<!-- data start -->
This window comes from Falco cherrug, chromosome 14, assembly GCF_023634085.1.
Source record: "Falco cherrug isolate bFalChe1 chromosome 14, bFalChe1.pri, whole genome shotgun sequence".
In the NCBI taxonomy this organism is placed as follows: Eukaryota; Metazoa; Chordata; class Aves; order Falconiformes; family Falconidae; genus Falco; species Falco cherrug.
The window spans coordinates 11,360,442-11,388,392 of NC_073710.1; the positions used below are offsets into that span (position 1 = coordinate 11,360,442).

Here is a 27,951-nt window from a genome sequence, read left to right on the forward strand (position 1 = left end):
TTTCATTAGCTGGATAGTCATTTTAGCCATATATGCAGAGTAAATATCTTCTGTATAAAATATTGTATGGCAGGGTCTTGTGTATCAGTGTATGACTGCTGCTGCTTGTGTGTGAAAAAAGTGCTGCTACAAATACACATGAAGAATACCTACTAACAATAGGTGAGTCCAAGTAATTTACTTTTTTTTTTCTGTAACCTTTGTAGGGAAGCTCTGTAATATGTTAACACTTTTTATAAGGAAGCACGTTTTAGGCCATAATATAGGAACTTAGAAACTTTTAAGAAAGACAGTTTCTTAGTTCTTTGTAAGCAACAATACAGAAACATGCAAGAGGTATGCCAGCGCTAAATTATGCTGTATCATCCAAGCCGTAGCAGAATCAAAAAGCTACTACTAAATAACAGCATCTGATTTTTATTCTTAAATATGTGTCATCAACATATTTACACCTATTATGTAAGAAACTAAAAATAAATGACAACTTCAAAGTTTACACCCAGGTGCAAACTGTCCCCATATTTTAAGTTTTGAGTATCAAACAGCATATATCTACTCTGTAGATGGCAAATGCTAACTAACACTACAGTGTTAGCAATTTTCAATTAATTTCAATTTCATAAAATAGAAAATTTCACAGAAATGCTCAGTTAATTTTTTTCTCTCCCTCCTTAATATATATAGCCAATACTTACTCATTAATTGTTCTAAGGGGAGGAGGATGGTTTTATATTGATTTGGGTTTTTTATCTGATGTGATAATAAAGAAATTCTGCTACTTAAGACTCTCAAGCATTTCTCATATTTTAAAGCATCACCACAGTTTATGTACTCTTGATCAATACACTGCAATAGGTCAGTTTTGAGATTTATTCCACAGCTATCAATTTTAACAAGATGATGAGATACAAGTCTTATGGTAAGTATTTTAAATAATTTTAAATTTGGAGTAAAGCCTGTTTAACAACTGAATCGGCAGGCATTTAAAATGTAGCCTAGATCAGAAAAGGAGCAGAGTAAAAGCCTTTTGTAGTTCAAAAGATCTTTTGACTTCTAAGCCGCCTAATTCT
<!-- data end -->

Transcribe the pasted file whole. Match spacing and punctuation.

This window comes from Falco cherrug, chromosome 14, assembly GCF_023634085.1.
Source record: "Falco cherrug isolate bFalChe1 chromosome 14, bFalChe1.pri, whole genome shotgun sequence".
In the NCBI taxonomy this organism is placed as follows: Eukaryota; Metazoa; Chordata; class Aves; order Falconiformes; family Falconidae; genus Falco; species Falco cherrug.
The window spans coordinates 11,360,442-11,388,392 of NC_073710.1; the positions used below are offsets into that span (position 1 = coordinate 11,360,442).

Here is a 27,951-nt window from a genome sequence, read left to right on the forward strand (position 1 = left end):
TTTCATTAGCTGGATAGTCATTTTAGCCATATATGCAGAGTAAATATCTTCTGTATAAAATATTGTATGGCAGGGTCTTGTGTATCAGTGTATGACTGCTGCTGCTTGTGTGTGAAAAAAGTGCTGCTACAAATACACATGAAGAATACCTACTAACAATAGGTGAGTCCAAGTAATTTACTTTTTTTTTTCTGTAACCTTTGTAGGGAAGCTCTGTAATATGTTAACACTTTTTATAAGGAAGCACGTTTTAGGCCATAATATAGGAACTTAGAAACTTTTAAGAAAGACAGTTTCTTAGTTCTTTGTAAGCAACAATACAGAAACATGCAAGAGGTATGCCAGCGCTAAATTATGCTGTATCATCCAAGCCGTAGCAGAATCAAAAAGCTACTACTAAATAACAGCATCTGATTTTTATTCTTAAATATGTGTCATCAACATATTTACACCTATTATGTAAGAAACTAAAAATAAATGACAACTTCAAAGTTTACACCCAGGTGCAAACTGTCCCCATATTTTAAGTTTTGAGTATCAAACAGCATATATCTACTCTGTAGATGGCAAATGCTAACTAACACTACAGTGTTAGCAATTTTCAATTAATTTCAATTTCATAAAATAGAAAATTTCACAGAAATGCTCAGTTAATTTTTTTCTCTCCCTCCTTAATATATATAGCCAATACTTACTCATTAATTGTTCTAAGGGGAGGAGGATGGTTTTATATTGATTTGGGTTTTTTATCTGATGTGATAATAAAGAAATTCTGCTACTTAAGACTCTCAAGCATTTCTCATATTTTAAAGCATCACCACAGTTTATGTACTCTTGATCAATACACTGCAATAGGTCAGTTTTGAGATTTATTCCACAGCTATCAATTTTAACAAGATGATGAGATACAAGTCTTATGGTAAGTATTTTAAATAATTTTAAATTTGGAGTAAAGCCTGTTTAACAACTGAATCGGCAGGCATTTAAAATGTAGCCTAGATCAGAAAAGGAGCAGAGTAAAAGCCTTTTGTAGTTCAAAAGATCTTTTGACTTCTAAGCCGCCTAATTCT